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Baruch and the Epistle of Jeremiah by
"This work is the first major commentary of LXX Baruch and the Epistle of Jeremiah in English. Rather than seeing LXX mainly as a text-critical resource or as a window on a now-lost Hebrew text, this commentary, as part of the Septuagint Commentary Series, interprets Baruch and EpJer as Greek texts and from the perspective of Greek readers unfamiliar with Hebrew. Included are a transcription and an English translation of Codex Vaticanus, the oldest extant manuscript of the books, and a detailed commentary. Another major contribution is the utilisation of the sense-delimitation (paragraphs) of Codex Vaticanus and other codices to explore how early readers interpreted the text." - Brill
Studies on Baruch: Composition, Literary Relations, and Reception by
"There has been widespread neglect by scholars of deuterocanonical books, especially those (e.g., Baruch) that are thought to lack originality. This book seeks to address this lacuna by investigating some of the major interpretive issues in Baruchan scholarship. The volume comprises a collection of essays from an international team of scholars who specialise in Second Temple Judaism and Old Testament pseudepigrapha. Topics covered include: historical issues (the person of Baruch), literary structure, intertextual relationships between Baruch and the OT (Jeremiah, Isaiah), reception history (Christian and Jewish), and modern translation challenges. This is the first volume of essays that exclusively focus on Baruch and one that seeks to provide a foundation for future investigations." - de Gruyter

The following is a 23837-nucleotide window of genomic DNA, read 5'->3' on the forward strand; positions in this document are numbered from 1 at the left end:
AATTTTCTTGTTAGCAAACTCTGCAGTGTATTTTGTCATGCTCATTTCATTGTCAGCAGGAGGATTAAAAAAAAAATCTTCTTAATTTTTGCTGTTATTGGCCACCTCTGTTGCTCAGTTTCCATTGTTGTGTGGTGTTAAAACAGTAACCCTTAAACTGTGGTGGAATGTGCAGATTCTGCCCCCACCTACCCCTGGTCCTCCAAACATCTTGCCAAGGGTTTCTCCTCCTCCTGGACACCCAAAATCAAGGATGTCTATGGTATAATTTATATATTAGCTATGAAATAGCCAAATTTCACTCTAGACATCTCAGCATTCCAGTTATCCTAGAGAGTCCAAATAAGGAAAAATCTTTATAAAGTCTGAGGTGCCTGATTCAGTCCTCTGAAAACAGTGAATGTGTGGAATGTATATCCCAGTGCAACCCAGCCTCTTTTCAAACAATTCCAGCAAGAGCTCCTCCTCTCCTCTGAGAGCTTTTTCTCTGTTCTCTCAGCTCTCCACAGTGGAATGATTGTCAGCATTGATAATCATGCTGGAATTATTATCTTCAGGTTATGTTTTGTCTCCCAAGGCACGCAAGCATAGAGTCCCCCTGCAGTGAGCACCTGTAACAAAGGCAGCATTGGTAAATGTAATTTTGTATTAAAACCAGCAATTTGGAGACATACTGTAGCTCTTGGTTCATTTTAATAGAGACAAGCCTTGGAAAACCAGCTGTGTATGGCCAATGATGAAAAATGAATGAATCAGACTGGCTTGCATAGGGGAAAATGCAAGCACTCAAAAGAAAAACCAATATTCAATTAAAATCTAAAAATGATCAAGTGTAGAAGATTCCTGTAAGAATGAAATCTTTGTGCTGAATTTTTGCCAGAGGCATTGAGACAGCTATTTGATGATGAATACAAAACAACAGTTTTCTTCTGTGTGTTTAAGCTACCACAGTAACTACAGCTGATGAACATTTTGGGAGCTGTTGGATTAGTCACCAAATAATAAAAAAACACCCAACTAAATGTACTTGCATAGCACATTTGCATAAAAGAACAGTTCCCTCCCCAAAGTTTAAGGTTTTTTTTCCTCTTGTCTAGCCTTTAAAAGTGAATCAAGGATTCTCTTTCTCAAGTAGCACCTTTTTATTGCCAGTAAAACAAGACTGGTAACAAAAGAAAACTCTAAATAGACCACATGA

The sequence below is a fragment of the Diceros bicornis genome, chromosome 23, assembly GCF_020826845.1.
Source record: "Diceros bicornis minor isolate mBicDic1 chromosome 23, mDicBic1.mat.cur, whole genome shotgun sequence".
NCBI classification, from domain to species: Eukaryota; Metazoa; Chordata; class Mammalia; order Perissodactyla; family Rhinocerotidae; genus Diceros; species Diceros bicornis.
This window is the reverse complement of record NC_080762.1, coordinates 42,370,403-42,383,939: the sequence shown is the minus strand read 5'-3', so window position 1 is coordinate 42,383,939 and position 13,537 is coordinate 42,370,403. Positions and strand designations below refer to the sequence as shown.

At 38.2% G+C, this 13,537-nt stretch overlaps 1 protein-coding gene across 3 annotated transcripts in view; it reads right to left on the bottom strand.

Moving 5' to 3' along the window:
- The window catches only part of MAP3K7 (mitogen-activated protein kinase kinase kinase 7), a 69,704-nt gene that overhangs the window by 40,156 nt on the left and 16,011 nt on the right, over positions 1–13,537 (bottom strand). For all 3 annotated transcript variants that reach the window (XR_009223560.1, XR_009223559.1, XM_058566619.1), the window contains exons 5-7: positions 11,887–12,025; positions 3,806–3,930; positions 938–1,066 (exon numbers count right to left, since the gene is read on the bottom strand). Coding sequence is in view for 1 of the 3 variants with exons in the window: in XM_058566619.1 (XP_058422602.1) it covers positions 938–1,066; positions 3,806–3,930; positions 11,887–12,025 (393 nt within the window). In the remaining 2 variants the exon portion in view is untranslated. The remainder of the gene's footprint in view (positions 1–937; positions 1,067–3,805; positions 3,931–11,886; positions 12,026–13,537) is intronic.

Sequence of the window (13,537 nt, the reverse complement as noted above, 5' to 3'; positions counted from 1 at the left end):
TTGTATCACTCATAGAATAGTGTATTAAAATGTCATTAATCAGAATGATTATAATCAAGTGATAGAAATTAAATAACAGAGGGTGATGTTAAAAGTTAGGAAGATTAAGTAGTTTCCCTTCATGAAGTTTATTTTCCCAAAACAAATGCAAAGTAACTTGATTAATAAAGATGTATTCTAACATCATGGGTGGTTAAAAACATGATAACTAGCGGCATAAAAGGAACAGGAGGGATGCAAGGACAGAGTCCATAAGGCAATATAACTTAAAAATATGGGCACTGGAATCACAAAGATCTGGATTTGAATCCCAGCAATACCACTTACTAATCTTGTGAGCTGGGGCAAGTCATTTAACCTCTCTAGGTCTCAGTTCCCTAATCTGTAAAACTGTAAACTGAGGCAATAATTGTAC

Jeremiah, Baruch by
"Jeremiah grew up in a time of peace and died in exile. He lived to see the temple burned to the ground, Jerusalem destroyed, and his people marched into a foreign land. A reluctant prophet, Jeremiah preached the renewal of the covenant, teaching in parables like Jesus. His God was a God of hope, promise, power, and the will to make the people of Israel a holy people.
The book of Baruch deals with the challenges faced by the Jews of the Diaspora who never returned to their homeland. Out of their exile, they became the people of "the book" gathering in their synagogues, studying the law and the prophets, and producing their own inspired sacred literature." - Liturgical Press
Introductory Articles (Baruch)
Introductory Articles (Letter of Jeremiah)